By Mark Staniforth
When Ricky Hatton last left a boxing ring more than three years ago, he was helped out amid the the profound sympathy of all those who could claim to have been touched by his remarkable journey to the top of his sport.
Once the concerns over Hatton's health had been assuaged on that dark Las Vegas night, that sympathy soon turned into the urgent hope that a man who had given so much would now retire to make the most of his riches.
Hatton had achieved everything and more of the aspirations that had been assigned to him at such a young age, rising through a series of domestic blockbusters and proceeding to drag half of Manchester with him on raucous nights around the world.
Yet there always remained a flicker of concern among the fight fraternity of how Hatton, by his own admission a notoriously bad liver outside the training camp, would cope without the rigid discipline of a professional career.
Those concerns now appear well founded, with one of the worst kept secrets in the sport due to be revealed in the coming weeks when Hatton announces a return to the ring at the age of 33.
Hatton is far from the first to seek to defy the passing of time. Boxers throughout history have been well known for failing to keep their fighting spirit at bay long after the right time to hang up their gloves. But Hatton's imminent decision smacks of sadness more than most.
Public problems with alcohol and depression engulfed him subsequent to his last loss, at the granite hands of Manny Pacquiao in May 2009. And the challenges facing his promotional stable may also have tipped the balance.
Shorn of a television deal after Sky's recent decision to throw their entire lot in with Eddie Hearn, it does not take a genius to point out that Hatton relacing on the gloves will not only scratch his own fighting itch, but ensure some associated prominence for his young stable.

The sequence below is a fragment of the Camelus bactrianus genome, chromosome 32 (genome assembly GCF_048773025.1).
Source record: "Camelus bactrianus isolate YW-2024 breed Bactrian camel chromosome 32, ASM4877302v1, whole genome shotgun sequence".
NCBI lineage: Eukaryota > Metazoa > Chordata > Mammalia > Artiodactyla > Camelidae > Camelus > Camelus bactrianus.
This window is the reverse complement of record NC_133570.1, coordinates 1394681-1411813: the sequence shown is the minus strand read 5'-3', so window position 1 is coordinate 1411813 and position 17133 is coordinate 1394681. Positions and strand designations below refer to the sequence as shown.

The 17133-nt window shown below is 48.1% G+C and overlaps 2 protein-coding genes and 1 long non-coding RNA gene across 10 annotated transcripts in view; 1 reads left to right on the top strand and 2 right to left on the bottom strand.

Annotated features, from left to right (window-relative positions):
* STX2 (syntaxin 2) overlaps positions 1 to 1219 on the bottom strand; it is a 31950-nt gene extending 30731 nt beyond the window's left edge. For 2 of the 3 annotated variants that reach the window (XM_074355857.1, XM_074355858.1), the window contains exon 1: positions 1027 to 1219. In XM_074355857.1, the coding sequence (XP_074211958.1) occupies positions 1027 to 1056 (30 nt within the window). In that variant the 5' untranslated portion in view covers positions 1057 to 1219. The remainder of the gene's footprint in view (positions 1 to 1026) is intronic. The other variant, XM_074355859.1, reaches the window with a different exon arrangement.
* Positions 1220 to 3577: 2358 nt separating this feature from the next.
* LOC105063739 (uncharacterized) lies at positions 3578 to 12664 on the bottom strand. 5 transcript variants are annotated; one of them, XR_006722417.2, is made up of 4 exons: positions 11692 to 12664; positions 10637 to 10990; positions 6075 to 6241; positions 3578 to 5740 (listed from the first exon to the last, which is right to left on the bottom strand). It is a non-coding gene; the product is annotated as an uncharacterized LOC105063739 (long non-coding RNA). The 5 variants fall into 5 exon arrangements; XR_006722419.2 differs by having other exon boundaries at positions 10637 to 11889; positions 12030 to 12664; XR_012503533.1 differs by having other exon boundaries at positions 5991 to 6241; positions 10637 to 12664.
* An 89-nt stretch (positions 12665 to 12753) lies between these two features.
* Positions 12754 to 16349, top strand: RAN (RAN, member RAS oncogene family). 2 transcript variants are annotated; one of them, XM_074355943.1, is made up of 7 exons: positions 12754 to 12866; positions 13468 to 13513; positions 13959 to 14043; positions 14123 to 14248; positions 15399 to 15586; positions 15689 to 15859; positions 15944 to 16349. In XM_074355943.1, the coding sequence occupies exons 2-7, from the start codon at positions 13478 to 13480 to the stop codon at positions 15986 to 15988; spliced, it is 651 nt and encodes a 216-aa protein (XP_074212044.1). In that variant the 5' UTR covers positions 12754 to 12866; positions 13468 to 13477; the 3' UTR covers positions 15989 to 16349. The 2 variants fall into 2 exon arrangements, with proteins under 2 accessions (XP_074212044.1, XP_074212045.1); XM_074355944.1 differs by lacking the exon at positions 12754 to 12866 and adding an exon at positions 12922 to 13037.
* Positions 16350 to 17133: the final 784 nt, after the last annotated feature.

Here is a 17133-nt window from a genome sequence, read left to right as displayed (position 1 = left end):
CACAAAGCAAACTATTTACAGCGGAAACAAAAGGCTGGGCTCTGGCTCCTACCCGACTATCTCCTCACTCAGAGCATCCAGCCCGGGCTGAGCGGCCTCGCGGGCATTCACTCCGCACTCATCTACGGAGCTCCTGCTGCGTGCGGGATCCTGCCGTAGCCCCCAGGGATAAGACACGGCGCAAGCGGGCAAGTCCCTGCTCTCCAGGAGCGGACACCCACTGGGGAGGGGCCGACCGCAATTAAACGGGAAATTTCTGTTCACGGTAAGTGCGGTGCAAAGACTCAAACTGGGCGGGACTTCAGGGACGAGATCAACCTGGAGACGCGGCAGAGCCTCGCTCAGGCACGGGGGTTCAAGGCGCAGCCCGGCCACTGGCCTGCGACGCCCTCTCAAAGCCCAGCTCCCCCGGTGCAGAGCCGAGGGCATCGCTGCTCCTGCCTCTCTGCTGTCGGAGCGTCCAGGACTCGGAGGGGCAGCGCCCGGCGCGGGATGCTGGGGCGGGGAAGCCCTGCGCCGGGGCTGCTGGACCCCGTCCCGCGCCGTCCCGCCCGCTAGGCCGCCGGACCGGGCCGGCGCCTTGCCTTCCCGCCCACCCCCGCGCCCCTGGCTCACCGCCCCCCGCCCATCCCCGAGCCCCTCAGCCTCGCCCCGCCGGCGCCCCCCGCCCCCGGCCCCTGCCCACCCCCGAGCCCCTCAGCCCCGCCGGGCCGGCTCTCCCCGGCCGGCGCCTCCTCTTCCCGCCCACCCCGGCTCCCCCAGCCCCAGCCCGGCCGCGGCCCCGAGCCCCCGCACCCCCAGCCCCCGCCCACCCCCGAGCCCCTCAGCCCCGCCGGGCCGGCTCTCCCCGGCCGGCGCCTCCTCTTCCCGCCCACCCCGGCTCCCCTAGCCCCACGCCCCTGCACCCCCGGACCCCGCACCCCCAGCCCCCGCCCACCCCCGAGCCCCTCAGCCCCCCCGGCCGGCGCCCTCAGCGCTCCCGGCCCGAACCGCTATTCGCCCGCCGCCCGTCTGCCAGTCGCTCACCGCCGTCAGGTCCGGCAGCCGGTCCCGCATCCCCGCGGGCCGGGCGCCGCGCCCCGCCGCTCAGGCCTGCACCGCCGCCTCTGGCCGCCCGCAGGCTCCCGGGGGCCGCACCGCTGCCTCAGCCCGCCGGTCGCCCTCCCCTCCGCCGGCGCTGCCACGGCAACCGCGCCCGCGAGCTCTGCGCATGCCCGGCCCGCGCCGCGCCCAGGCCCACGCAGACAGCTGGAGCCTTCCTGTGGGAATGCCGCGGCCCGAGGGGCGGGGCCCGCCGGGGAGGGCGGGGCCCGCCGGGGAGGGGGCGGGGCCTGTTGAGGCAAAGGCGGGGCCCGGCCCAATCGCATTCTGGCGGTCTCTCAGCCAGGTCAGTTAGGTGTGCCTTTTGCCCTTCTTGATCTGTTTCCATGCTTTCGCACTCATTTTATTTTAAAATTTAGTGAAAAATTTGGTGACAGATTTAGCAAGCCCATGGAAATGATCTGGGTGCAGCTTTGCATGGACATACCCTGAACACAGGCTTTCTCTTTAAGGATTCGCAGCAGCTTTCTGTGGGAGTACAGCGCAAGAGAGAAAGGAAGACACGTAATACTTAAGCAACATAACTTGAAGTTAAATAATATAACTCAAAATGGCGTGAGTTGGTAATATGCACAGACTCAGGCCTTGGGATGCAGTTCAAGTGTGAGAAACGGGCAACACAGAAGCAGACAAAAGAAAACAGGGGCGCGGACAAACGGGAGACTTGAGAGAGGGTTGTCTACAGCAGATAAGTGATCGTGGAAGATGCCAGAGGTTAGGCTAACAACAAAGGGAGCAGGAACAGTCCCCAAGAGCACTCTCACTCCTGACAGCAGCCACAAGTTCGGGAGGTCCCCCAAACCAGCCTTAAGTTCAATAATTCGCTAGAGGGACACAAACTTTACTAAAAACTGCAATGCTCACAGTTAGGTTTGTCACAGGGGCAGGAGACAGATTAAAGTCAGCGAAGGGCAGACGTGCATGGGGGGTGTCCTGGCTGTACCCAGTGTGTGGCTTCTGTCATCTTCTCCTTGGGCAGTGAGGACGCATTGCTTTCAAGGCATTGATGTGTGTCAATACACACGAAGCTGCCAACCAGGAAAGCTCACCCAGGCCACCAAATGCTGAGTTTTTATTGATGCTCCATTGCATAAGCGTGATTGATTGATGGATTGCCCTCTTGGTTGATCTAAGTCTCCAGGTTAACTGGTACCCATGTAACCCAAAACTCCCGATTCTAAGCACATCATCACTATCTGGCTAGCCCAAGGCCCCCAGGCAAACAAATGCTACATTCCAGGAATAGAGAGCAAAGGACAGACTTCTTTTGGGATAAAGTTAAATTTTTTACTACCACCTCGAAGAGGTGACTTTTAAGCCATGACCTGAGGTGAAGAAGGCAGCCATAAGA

Admirable though Hatton's intention may be, concern for others ought never to be a good enough reason for a great champion to launch a comeback, particularly when Hatton's brutal knockout by Pacquiao proved the culmination of a series of shaky performances which began with his stoppage loss to Floyd Mayweather in 2007.
A mooted rematch with New York's trash-talking, light-punching Paulie Malignaggi is clever enough to sell to TV audiences but does not mask the fact that a match with Malignaggi is being pursued because he is the only man who cannot hurt him.
While we should be grateful for that, it is hardly the grounds upon which once-superstar careers should be allowed to founder. Besides, even Malignaggi, who has somewhat resurrected his career since his loss to Hatton in 2008, would start as favourite.
In boxing, even the most apparently routine assignments are fraught with danger. Hatton only just survived a last round surge by the semi-retired Juan Lazcano on his big homecoming night in Manchester in 2008.
That ought to have been Hatton's final flourish: a realisation that he had had a lucky escape, but that he had squeezed through and could bring his extraordinary career to a close by basking in the roars of scores of thousands of his adoring fans.
Instead, Malignaggi called, then the irresistible lure of a fight against Pacquiao, one last, understandable shot at the true superstardom which had just eluded him against Mayweather, and which the Filipino would end once and for all in brutal fashion.
Perhaps the saddest thing about the state of professional boxing these days is that Hatton's return will be courted and coveted. Promoters will fall over themselves to gush out platitudes about an imminent return to the big Las Vegas billboards. Which ever channel he fights on will see a surge of interest or subscriptions.
Increasingly, it is not greatness that sells in the sport these days, but gimmicks, as promoters are forced to find new ways to claim their share of the shrinking TV market: bad blood and brawls is one way, regurgitating headline acts is another.
Such practices ought to come with health warnings. Hatton may have worked himself back into fighting shape but it is one thing hitting bags in the gym and quite another clambering back through the ropes to come face to face with an opponent's fists.
Someone close to Hatton ought to have a word in his ear and tell him enough is enough. He reached the pinnacle and will go down in history as one of the all-time British greats. Such a tortuous, pointless epilogue can lend no more succour to his story.
Mark Staniforth covers boxing for PA Sport
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